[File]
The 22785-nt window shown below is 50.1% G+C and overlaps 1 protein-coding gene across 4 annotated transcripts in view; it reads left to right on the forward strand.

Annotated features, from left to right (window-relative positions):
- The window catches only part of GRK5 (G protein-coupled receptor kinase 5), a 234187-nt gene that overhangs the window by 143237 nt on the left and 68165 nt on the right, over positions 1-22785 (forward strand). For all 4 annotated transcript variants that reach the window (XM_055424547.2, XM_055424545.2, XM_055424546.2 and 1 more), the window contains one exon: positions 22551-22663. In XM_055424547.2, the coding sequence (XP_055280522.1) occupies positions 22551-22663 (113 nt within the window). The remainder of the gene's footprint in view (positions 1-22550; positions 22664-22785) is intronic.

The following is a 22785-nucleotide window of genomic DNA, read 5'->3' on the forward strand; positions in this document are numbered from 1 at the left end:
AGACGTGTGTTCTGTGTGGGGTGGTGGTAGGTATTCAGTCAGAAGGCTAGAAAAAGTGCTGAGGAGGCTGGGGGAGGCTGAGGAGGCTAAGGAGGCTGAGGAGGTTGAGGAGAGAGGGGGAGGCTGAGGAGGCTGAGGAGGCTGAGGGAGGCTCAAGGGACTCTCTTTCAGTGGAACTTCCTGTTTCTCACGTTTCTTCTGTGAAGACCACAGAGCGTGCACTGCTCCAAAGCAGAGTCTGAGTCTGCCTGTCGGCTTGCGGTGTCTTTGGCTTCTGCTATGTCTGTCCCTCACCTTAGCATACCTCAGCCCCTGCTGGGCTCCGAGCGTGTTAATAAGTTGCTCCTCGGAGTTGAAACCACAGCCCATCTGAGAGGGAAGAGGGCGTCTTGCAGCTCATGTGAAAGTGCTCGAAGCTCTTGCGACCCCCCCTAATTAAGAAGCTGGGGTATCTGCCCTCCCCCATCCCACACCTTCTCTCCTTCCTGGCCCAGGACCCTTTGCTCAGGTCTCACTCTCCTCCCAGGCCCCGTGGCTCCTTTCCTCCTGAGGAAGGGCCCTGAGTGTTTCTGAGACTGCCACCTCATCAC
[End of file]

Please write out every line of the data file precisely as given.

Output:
The 22785-nt window shown below is 50.1% G+C and overlaps 1 protein-coding gene across 4 annotated transcripts in view; it reads left to right on the forward strand.

Annotated features, from left to right (window-relative positions):
- The window catches only part of GRK5 (G protein-coupled receptor kinase 5), a 234187-nt gene that overhangs the window by 143237 nt on the left and 68165 nt on the right, over positions 1-22785 (forward strand). For all 4 annotated transcript variants that reach the window (XM_055424547.2, XM_055424545.2, XM_055424546.2 and 1 more), the window contains one exon: positions 22551-22663. In XM_055424547.2, the coding sequence (XP_055280522.1) occupies positions 22551-22663 (113 nt within the window). The remainder of the gene's footprint in view (positions 1-22550; positions 22664-22785) is intronic.

The following is a 22785-nucleotide window of genomic DNA, read 5'->3' on the forward strand; positions in this document are numbered from 1 at the left end:
AGACGTGTGTTCTGTGTGGGGTGGTGGTAGGTATTCAGTCAGAAGGCTAGAAAAAGTGCTGAGGAGGCTGGGGGAGGCTGAGGAGGCTAAGGAGGCTGAGGAGGTTGAGGAGAGAGGGGGAGGCTGAGGAGGCTGAGGAGGCTGAGGGAGGCTCAAGGGACTCTCTTTCAGTGGAACTTCCTGTTTCTCACGTTTCTTCTGTGAAGACCACAGAGCGTGCACTGCTCCAAAGCAGAGTCTGAGTCTGCCTGTCGGCTTGCGGTGTCTTTGGCTTCTGCTATGTCTGTCCCTCACCTTAGCATACCTCAGCCCCTGCTGGGCTCCGAGCGTGTTAATAAGTTGCTCCTCGGAGTTGAAACCACAGCCCATCTGAGAGGGAAGAGGGCGTCTTGCAGCTCATGTGAAAGTGCTCGAAGCTCTTGCGACCCCCCCTAATTAAGAAGCTGGGGTATCTGCCCTCCCCCATCCCACACCTTCTCTCCTTCCTGGCCCAGGACCCTTTGCTCAGGTCTCACTCTCCTCCCAGGCCCCGTGGCTCCTTTCCTCCTGAGGAAGGGCCCTGAGTGTTTCTGAGACTGCCACCTCATCAC